(Reuters) - Wall Street banks remain the employers of choice for new business school graduates, despite competition for talent from Silicon Valley, hedge funds and private equity firms, according to a study released on Tuesday.
More than a quarter of those surveyed by Wall Street training firm Training the Street said they were looking to join large banks upon receiving their MBAs, followed by 17 percent who chose consulting firms. Only 7 percent of business school graduates chose start-ups as their top employment destination.
The results come as Wall Street banks are taking more active steps to both retain employees and attract new types of candidates.
Barclays PLC said earlier this month it was launching an internship program in New York to target people who had taken a career break from the finance industry. The British bank also said it is letting U.S. staff take more time off after having a baby.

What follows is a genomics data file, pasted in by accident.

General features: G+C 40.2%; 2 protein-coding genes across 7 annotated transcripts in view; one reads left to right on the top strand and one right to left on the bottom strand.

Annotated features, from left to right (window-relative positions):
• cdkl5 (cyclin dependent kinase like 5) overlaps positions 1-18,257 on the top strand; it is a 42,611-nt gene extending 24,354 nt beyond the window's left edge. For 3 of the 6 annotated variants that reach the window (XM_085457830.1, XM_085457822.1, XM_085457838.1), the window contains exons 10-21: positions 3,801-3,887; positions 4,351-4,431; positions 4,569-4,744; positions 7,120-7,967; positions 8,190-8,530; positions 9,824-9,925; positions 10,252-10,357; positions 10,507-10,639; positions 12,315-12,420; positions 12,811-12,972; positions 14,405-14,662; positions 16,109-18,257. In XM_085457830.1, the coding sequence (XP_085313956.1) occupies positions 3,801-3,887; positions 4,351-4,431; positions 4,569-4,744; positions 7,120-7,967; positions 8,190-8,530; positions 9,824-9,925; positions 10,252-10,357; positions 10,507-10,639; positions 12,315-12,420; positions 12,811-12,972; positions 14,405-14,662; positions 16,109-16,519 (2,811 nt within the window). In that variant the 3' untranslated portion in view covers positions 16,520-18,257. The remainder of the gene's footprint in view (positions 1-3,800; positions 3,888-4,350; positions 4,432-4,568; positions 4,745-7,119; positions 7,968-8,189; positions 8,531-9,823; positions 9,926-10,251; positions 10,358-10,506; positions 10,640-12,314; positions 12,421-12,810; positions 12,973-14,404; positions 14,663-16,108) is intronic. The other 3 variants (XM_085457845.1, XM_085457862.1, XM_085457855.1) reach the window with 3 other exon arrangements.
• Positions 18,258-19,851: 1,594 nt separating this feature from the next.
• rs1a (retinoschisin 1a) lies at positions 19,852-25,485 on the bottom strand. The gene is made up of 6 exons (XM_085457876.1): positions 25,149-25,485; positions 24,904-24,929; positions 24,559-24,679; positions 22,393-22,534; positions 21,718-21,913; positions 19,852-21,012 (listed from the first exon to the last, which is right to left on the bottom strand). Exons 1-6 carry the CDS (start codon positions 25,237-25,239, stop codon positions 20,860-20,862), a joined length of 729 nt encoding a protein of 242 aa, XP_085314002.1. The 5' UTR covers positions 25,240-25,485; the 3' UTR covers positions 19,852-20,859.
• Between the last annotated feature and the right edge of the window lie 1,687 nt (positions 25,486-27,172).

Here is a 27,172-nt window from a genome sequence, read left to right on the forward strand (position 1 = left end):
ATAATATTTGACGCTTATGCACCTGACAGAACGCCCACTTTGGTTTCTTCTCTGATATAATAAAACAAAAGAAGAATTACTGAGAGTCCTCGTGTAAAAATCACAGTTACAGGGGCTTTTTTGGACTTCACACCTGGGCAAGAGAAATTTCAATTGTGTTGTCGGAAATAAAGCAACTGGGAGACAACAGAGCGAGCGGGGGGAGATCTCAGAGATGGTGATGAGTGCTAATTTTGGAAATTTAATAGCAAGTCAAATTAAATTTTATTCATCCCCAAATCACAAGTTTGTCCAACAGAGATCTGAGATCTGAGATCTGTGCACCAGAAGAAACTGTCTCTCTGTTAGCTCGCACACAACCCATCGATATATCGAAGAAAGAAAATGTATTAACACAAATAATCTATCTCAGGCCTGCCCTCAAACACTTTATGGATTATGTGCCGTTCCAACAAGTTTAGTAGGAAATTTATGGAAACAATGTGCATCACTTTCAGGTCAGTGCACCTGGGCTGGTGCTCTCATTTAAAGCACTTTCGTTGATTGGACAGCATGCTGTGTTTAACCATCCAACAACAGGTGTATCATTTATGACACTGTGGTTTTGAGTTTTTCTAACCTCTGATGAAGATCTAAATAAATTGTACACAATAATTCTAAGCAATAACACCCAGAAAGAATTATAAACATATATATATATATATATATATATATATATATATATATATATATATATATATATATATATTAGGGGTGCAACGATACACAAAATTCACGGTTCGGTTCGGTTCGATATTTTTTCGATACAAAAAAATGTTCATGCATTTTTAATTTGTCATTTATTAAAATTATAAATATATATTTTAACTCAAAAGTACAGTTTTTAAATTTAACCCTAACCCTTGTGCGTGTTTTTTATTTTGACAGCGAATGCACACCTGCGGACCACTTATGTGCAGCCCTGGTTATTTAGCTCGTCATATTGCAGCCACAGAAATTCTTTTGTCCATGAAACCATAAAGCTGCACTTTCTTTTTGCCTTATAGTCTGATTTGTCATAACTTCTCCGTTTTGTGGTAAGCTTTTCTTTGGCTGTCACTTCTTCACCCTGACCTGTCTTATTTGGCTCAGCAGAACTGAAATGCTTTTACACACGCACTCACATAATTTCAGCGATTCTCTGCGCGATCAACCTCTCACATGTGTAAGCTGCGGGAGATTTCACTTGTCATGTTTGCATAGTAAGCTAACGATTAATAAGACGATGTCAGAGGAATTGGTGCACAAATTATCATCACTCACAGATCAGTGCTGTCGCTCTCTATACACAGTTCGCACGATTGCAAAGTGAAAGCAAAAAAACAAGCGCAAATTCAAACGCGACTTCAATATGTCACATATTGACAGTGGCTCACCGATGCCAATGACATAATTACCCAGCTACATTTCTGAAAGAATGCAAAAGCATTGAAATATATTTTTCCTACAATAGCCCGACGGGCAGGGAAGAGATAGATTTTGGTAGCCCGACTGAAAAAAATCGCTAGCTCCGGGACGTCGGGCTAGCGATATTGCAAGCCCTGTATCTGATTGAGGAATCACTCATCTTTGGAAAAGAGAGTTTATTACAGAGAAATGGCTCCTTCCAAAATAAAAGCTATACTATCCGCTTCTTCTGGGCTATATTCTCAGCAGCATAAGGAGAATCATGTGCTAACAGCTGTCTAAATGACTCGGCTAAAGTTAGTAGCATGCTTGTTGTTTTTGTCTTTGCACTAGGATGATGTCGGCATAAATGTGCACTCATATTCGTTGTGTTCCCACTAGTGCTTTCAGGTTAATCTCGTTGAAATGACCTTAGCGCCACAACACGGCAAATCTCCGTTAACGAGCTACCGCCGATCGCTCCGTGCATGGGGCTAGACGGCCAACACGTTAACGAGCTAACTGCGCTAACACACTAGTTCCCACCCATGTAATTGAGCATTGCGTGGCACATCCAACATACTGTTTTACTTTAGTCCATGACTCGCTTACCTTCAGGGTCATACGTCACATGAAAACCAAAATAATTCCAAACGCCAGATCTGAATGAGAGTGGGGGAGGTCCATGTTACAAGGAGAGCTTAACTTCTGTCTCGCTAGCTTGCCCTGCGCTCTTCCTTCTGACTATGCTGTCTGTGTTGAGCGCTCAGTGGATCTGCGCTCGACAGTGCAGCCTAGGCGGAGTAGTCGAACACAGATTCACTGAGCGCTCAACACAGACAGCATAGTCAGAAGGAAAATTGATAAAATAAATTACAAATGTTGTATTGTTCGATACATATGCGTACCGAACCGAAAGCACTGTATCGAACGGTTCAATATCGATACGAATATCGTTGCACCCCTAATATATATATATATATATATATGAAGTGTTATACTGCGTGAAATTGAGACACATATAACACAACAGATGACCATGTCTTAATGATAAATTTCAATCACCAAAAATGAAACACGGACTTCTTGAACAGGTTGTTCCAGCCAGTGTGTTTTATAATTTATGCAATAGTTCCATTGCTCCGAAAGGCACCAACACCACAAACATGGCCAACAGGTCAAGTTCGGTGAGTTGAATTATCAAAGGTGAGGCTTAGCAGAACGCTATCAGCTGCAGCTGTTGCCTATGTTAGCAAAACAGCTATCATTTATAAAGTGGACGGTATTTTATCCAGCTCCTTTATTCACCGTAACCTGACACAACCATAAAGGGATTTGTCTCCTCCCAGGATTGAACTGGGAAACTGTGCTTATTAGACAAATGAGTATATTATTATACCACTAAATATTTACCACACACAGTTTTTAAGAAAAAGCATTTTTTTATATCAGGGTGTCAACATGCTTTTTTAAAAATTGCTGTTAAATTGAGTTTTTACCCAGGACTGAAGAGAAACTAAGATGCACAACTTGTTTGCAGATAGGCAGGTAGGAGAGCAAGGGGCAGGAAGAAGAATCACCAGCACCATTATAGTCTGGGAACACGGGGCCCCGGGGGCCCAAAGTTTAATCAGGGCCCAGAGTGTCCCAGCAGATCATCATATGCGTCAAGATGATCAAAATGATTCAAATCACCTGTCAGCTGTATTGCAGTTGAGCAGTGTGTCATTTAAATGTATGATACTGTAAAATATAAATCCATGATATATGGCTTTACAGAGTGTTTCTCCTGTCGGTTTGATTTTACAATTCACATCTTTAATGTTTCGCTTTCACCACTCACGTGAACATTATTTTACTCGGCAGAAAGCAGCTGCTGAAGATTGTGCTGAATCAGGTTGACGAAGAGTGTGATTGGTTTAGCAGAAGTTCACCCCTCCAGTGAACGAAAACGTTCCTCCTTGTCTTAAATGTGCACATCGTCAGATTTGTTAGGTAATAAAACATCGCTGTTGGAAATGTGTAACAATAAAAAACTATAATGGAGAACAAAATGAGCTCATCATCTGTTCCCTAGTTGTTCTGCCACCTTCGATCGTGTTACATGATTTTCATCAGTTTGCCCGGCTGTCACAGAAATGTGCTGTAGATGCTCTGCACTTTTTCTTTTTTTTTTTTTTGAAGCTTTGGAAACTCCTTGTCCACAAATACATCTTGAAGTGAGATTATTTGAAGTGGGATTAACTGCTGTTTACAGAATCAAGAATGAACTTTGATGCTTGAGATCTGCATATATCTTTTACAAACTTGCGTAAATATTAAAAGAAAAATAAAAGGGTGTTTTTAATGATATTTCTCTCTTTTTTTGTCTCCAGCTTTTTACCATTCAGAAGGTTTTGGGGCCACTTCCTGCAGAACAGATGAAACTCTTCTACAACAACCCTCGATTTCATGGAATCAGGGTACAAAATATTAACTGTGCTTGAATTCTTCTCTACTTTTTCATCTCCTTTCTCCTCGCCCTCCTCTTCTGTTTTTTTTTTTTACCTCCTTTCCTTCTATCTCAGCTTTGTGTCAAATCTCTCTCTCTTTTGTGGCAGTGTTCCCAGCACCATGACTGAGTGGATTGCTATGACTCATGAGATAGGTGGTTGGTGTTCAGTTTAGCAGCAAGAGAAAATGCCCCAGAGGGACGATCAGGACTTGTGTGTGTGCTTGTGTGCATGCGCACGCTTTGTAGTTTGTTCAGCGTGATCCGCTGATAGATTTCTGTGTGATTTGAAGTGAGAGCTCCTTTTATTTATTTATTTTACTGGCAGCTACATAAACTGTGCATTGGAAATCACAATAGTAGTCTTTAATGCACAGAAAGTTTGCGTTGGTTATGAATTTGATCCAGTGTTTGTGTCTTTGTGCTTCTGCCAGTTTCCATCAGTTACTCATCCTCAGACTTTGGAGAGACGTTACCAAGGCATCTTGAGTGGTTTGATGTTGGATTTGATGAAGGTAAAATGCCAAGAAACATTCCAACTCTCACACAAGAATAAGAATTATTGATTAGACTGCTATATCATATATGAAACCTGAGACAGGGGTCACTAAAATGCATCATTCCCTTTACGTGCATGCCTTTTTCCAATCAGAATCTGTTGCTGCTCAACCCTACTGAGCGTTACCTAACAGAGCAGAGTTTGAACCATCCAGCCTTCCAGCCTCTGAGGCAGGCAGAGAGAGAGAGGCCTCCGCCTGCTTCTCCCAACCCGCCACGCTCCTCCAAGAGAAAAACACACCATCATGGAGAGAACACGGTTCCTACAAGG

In the last several months, Credit Suisse AG established a fast-track program for top performing junior bankers, and Goldman Sachs Group Inc made changes designed to retain younger staff, including promoting them more quickly.
Although the majority of MBAs said they were positive on their job prospects after school, a smaller percentage are earning an annual base salary of $125,000 or more compared to last year.
Forty percent of respondents will make $125,000 or more, down from 43 percent last year, the survey found. Training the Street said it conducted the survey by email in the spring with 300 respondents.
Reporting by Olivia Oran in New York; Editing by Cynthia Osterman